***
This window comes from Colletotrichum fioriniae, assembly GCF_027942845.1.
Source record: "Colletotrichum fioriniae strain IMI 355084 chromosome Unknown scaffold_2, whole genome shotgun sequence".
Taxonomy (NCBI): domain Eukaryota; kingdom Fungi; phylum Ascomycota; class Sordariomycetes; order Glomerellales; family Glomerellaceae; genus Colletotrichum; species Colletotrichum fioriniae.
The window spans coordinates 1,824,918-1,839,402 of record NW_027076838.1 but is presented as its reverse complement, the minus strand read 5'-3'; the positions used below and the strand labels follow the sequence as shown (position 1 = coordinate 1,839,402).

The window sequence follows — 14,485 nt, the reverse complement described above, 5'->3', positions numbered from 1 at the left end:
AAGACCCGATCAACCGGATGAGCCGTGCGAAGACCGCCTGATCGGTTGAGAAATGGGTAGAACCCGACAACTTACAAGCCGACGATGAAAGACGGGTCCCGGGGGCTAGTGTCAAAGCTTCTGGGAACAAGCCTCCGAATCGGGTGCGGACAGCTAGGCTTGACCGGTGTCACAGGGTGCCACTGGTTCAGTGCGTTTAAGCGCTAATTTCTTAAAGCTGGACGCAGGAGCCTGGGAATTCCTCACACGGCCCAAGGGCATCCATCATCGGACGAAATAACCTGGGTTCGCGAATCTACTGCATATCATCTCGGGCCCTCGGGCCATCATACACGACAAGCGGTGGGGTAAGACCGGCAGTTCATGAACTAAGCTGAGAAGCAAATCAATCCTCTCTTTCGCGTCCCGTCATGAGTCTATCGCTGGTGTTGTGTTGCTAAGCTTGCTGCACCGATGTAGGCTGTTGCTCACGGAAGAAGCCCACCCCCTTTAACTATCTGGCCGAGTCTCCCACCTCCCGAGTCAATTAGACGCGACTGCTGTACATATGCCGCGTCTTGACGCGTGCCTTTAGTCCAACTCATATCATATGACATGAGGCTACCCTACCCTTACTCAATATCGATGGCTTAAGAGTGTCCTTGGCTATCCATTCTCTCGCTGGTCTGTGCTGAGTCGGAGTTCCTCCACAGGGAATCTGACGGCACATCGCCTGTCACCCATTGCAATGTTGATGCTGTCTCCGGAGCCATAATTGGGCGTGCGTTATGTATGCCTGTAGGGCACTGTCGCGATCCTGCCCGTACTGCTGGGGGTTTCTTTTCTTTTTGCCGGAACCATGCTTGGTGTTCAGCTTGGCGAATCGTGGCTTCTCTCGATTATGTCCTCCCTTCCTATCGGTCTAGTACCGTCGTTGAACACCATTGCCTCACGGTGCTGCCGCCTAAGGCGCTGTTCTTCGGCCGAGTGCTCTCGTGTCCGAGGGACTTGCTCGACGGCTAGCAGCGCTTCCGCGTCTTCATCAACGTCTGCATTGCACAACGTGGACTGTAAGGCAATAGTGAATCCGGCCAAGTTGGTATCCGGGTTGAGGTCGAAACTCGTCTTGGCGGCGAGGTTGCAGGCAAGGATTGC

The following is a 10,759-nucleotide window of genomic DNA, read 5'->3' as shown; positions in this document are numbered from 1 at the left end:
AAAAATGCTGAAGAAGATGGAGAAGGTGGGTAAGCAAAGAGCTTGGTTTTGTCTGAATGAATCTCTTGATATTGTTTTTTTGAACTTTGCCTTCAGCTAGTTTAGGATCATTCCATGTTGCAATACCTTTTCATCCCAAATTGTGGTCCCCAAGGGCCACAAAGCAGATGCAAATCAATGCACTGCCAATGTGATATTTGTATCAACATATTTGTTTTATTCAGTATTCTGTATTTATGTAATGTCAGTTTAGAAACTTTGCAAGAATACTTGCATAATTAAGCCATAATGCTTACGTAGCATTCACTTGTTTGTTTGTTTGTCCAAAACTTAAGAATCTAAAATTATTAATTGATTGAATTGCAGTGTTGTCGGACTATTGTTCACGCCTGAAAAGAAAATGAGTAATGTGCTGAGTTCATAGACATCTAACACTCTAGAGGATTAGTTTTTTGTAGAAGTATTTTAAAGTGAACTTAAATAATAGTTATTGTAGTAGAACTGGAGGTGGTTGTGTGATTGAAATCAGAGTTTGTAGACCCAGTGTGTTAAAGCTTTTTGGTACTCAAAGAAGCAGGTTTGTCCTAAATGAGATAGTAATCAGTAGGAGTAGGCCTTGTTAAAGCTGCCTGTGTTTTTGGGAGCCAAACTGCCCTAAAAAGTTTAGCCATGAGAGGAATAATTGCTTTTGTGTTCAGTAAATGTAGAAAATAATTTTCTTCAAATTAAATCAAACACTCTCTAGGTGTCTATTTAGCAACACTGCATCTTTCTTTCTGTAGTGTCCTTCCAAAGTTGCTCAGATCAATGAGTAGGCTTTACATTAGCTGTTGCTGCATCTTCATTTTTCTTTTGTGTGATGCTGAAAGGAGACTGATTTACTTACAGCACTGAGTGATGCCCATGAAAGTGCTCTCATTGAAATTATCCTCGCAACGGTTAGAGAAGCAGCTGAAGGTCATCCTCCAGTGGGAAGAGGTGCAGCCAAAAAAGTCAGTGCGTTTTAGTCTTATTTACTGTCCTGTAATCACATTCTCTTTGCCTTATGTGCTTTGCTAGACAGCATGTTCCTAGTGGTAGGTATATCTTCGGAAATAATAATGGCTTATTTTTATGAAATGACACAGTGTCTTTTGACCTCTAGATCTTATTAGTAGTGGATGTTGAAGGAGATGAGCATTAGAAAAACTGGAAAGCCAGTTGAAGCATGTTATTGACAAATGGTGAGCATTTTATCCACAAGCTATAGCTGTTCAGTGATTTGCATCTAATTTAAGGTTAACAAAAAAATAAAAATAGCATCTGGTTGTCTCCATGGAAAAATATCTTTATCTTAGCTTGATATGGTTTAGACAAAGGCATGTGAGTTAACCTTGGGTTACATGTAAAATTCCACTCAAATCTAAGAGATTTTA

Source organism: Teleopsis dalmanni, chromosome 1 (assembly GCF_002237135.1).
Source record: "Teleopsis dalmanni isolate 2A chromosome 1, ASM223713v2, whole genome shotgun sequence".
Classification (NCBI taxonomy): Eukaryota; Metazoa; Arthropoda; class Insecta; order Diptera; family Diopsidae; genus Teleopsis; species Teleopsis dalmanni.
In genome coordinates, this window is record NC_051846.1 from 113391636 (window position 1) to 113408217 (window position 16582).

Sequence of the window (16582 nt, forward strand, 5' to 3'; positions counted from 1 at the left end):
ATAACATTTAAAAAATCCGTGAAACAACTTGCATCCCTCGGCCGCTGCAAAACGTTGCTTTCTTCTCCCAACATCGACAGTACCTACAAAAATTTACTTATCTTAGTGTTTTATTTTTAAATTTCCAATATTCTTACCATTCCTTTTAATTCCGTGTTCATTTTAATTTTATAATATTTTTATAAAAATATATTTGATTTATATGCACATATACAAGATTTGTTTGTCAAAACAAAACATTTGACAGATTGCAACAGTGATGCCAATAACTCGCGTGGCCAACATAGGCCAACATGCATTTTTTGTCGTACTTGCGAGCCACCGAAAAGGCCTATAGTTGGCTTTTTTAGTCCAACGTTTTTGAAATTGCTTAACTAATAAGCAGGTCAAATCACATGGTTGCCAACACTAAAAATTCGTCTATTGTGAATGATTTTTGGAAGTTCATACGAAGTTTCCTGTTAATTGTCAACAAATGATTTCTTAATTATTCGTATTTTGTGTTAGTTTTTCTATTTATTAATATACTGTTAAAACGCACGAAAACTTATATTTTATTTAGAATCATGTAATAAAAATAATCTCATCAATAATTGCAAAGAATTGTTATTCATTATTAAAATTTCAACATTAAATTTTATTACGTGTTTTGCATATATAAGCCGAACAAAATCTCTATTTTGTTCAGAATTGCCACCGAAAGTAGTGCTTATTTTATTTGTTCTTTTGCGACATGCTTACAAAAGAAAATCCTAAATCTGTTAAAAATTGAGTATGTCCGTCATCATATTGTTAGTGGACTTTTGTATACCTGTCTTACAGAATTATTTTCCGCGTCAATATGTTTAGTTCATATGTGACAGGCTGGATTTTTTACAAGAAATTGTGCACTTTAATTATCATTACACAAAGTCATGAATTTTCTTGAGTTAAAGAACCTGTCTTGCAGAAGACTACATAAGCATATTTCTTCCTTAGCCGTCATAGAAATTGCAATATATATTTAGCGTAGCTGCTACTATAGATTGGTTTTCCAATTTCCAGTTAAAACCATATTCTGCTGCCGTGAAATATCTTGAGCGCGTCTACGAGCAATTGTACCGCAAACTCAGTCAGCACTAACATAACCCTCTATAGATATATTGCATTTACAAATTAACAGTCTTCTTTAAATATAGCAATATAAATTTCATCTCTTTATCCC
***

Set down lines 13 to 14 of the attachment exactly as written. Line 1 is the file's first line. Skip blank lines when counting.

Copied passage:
Sequence of the window (16582 nt, forward strand, 5' to 3'; positions counted from 1 at the left end):
ATAACATTTAAAAAATCCGTGAAACAACTTGCATCCCTCGGCCGCTGCAAAACGTTGCTTTCTTCTCCCAACATCGACAGTACCTACAAAAATTTACTTATCTTAGTGTTTTATTTTTAAATTTCCAATATTCTTACCATTCCTTTTAATTCCGTGTTCATTTTAATTTTATAATATTTTTATAAAAATATATTTGATTTATATGCACATATACAAGATTTGTTTGTCAAAACAAAACATTTGACAGATTGCAACAGTGATGCCAATAACTCGCGTGGCCAACATAGGCCAACATGCATTTTTTGTCGTACTTGCGAGCCACCGAAAAGGCCTATAGTTGGCTTTTTTAGTCCAACGTTTTTGAAATTGCTTAACTAATAAGCAGGTCAAATCACATGGTTGCCAACACTAAAAATTCGTCTATTGTGAATGATTTTTGGAAGTTCATACGAAGTTTCCTGTTAATTGTCAACAAATGATTTCTTAATTATTCGTATTTTGTGTTAGTTTTTCTATTTATTAATATACTGTTAAAACGCACGAAAACTTATATTTTATTTAGAATCATGTAATAAAAATAATCTCATCAATAATTGCAAAGAATTGTTATTCATTATTAAAATTTCAACATTAAATTTTATTACGTGTTTTGCATATATAAGCCGAACAAAATCTCTATTTTGTTCAGAATTGCCACCGAAAGTAGTGCTTATTTTATTTGTTCTTTTGCGACATGCTTACAAAAGAAAATCCTAAATCTGTTAAAAATTGAGTATGTCCGTCATCATATTGTTAGTGGACTTTTGTATACCTGTCTTACAGAATTATTTTCCGCGTCAATATGTTTAGTTCATATGTGACAGGCTGGATTTTTTACAAGAAATTGTGCACTTTAATTATCATTACACAAAGTCATGAATTTTCTTGAGTTAAAGAACCTGTCTTGCAGAAGACTACATAAGCATATTTCTTCCTTAGCCGTCATAGAAATTGCAATATATATTTAGCGTAGCTGCTACTATAGATTGGTTTTCCAATTTCCAGTTAAAACCATATTCTGCTGCCGTGAAATATCTTGAGCGCGTCTACGAGCAATTGTACCGCAAACTCAGTCAGCACTAACATAACCCTCTATAGATATATTGCATTTACAAATTAACAGTCTTCTTTAAATATAGCAATATAAATTTCATCTCTTTATCCC